We continue to examine the issue of Gun Violence during Lent. Join us for a viewing of Gun Chronicles: A story of America, a national collaboration with Time magazine and the artist JR to create honest dialogue in our country around the issue of gun violence. In all, JR filmed and photographed 245 people —hunters and activists, teachers and police officers, parents and children— to create this living mural which has been hosted in museums and other venues across the country since November. This interactive program is coming to Dayspring on Sunday, April 14. The installation will be displayed in the Fellowship Hall from 10:00-1:00. We invite you to come, experience over 200 views of Americans all around the issue of guns. Come listen, share and maybe even leave with new insights. Go to time.com/Guns-in-America for a preview or to learn more.
How was the mural constructed?
JR already had the framework laid out in his head. Each subject was photographed and recorded individually and subsequently placed one by one into the mural. They were situated in a tableau that evokes not only the spirit of debate associated with the Founding Fathers but something else as well—the unity that flows from a sense of shared enterprise.
Was this staged?
Only the placement of the subjects are staged. Their actions are all true to how they represent their feelings about firearms.
How long did it take?
Over five months, JR and his team, along with a group of TIME journalists, traveled to three cities—St. Louis; Washington, D.C.; and Dallas—to film, photograph and record, one by one, people who represent the vast range of voices in our gun debate. The shoot itself took two weeks.*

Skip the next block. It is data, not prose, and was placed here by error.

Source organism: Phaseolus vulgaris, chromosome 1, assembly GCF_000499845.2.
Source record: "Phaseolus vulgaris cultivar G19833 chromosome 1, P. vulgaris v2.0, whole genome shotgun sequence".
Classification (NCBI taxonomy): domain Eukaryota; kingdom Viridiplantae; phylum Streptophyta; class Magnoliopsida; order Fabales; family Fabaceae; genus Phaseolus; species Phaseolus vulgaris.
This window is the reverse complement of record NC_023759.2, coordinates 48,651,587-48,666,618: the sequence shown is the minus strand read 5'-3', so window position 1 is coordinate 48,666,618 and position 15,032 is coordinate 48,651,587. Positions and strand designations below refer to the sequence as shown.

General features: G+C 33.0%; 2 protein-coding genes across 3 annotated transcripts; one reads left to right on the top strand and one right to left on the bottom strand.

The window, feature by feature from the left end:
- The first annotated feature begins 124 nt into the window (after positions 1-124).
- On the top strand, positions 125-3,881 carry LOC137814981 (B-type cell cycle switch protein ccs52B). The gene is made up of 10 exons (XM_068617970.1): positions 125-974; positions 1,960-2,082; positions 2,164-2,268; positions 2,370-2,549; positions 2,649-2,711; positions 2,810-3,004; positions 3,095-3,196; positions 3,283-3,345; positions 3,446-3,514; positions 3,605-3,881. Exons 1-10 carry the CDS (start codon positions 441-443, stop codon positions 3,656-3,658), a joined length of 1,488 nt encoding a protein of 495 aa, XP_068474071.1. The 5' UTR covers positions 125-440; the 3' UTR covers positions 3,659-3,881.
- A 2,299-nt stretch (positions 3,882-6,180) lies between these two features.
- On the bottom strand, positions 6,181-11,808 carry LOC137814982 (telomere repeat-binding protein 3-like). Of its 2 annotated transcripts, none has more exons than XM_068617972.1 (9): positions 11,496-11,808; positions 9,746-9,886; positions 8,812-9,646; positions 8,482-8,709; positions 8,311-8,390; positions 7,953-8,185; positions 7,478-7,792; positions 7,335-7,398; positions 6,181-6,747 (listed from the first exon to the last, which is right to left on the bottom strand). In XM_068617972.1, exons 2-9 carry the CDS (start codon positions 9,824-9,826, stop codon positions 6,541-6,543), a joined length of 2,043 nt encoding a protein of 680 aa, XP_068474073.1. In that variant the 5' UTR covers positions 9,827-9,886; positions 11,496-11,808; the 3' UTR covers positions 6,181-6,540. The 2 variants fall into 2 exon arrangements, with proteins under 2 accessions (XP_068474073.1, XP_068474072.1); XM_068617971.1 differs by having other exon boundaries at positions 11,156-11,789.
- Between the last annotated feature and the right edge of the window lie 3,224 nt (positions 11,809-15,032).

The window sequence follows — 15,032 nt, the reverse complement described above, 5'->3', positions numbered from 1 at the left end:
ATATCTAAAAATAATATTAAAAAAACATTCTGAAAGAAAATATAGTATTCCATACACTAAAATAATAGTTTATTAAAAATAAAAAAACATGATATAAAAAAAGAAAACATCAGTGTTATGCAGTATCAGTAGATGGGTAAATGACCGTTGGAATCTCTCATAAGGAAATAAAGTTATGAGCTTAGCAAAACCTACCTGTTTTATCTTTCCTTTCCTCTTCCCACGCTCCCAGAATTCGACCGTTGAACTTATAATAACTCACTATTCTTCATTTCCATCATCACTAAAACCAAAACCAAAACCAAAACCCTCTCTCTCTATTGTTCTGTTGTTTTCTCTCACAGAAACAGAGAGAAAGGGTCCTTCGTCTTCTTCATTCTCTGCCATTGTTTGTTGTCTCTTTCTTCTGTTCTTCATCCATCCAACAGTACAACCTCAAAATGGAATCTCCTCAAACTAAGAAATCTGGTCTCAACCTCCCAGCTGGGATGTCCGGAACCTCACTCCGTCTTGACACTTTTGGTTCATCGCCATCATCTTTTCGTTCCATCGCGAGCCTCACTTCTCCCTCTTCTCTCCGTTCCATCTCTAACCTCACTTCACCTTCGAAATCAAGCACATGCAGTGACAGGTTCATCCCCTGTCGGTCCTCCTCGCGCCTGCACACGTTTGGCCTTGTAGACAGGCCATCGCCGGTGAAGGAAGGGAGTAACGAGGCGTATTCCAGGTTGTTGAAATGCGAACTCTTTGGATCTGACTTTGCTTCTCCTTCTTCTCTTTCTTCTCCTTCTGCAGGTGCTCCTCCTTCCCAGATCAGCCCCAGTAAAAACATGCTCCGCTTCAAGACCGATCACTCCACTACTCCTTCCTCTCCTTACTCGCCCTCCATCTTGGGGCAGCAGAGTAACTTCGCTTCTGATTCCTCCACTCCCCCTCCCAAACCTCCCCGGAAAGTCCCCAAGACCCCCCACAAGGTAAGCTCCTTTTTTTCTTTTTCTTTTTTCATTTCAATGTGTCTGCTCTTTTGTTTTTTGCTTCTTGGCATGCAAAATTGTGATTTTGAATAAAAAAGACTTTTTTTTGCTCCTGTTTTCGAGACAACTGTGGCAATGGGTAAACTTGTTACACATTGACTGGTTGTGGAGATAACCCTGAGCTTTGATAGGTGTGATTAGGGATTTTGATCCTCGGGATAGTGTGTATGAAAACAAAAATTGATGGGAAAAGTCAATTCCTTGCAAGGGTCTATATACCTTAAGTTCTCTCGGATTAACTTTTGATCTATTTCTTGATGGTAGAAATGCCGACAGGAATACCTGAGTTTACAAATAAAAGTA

Why were St.Louis, DC and Dallas chosen cities for the project?
They chose cities where all perspectives could be found: high rates of gun violence, gun culture and high rates of gun ownership.
How did they choose the mural subjects?
It was important to JR and TIME to ensure they had a balanced viewpoint, so they conducted research and reached out to individuals and groups with many different relationships to firearms. Every single person who responded to particpate ended up here in the mural.
How many people are in the mural?
The final result brought together 245 people from every imaginable vantage point: veterans and teachers, hunters and doctors, people afraid that guns may kill their children and people afraid they won’t have guns to protect their children. They include Lezley McSpadden, whose son Michael Brown was shot dead in Ferguson, Mo., which helped spark the Black Lives Matter movement; members of the trauma team that treated victims of the horrific 2016 sniper attack on Dallas police; House majority whip Steve Scalise, a gun-rights supporter who was critically injured in a shooting at a congressional baseball practice; and former Congresswoman Gabrielle Giffords, who was shot in the head at a 2011 constituent event. In the pages of this issue, and through an interactive audio and video experience, you can hear the stories of all of the 245 cover participants. In the coming months, the mural will travel to museums across the country, and you can also apply to host a projection of and discussion around the mural in your community.
Why did they do this?
Excerpt from the article: Why Time Made Guns In America
“Last May, when JR and I (editor in chief of TIME) first discussed his creating a cover for TIME, we immediately landed on guns. It was just a few months after the school shooting in Parkland, Fla., which had prompted a painful and often vicious national debate over what is certainly a shared goal: preventing the senseless mass murder of children. What drew JR to the subject was that he knew little about it. “In France,” he says, “we don’t have any relationship with guns, and so I’m discovering the whole issue.” What drew me to this collaboration was the hope that his creativity and outsider’s perspective could help those of us in America think differently about this debate, and the many others where rage too often substitutes for discourse. In a week when explosives are being sent to major public figures and news organizations, the urgency could not be more clear.”
What is the goal of the project?
JR’s mural envisions the cover of TIME as a table, the kind of setting where we might actually listen to one another. The participants in this project “will always be part of the same mural even if they don’t share the same ideas,” says the artist. “I really hope they will actually listen to each other, and I hope that people will join this conversation.”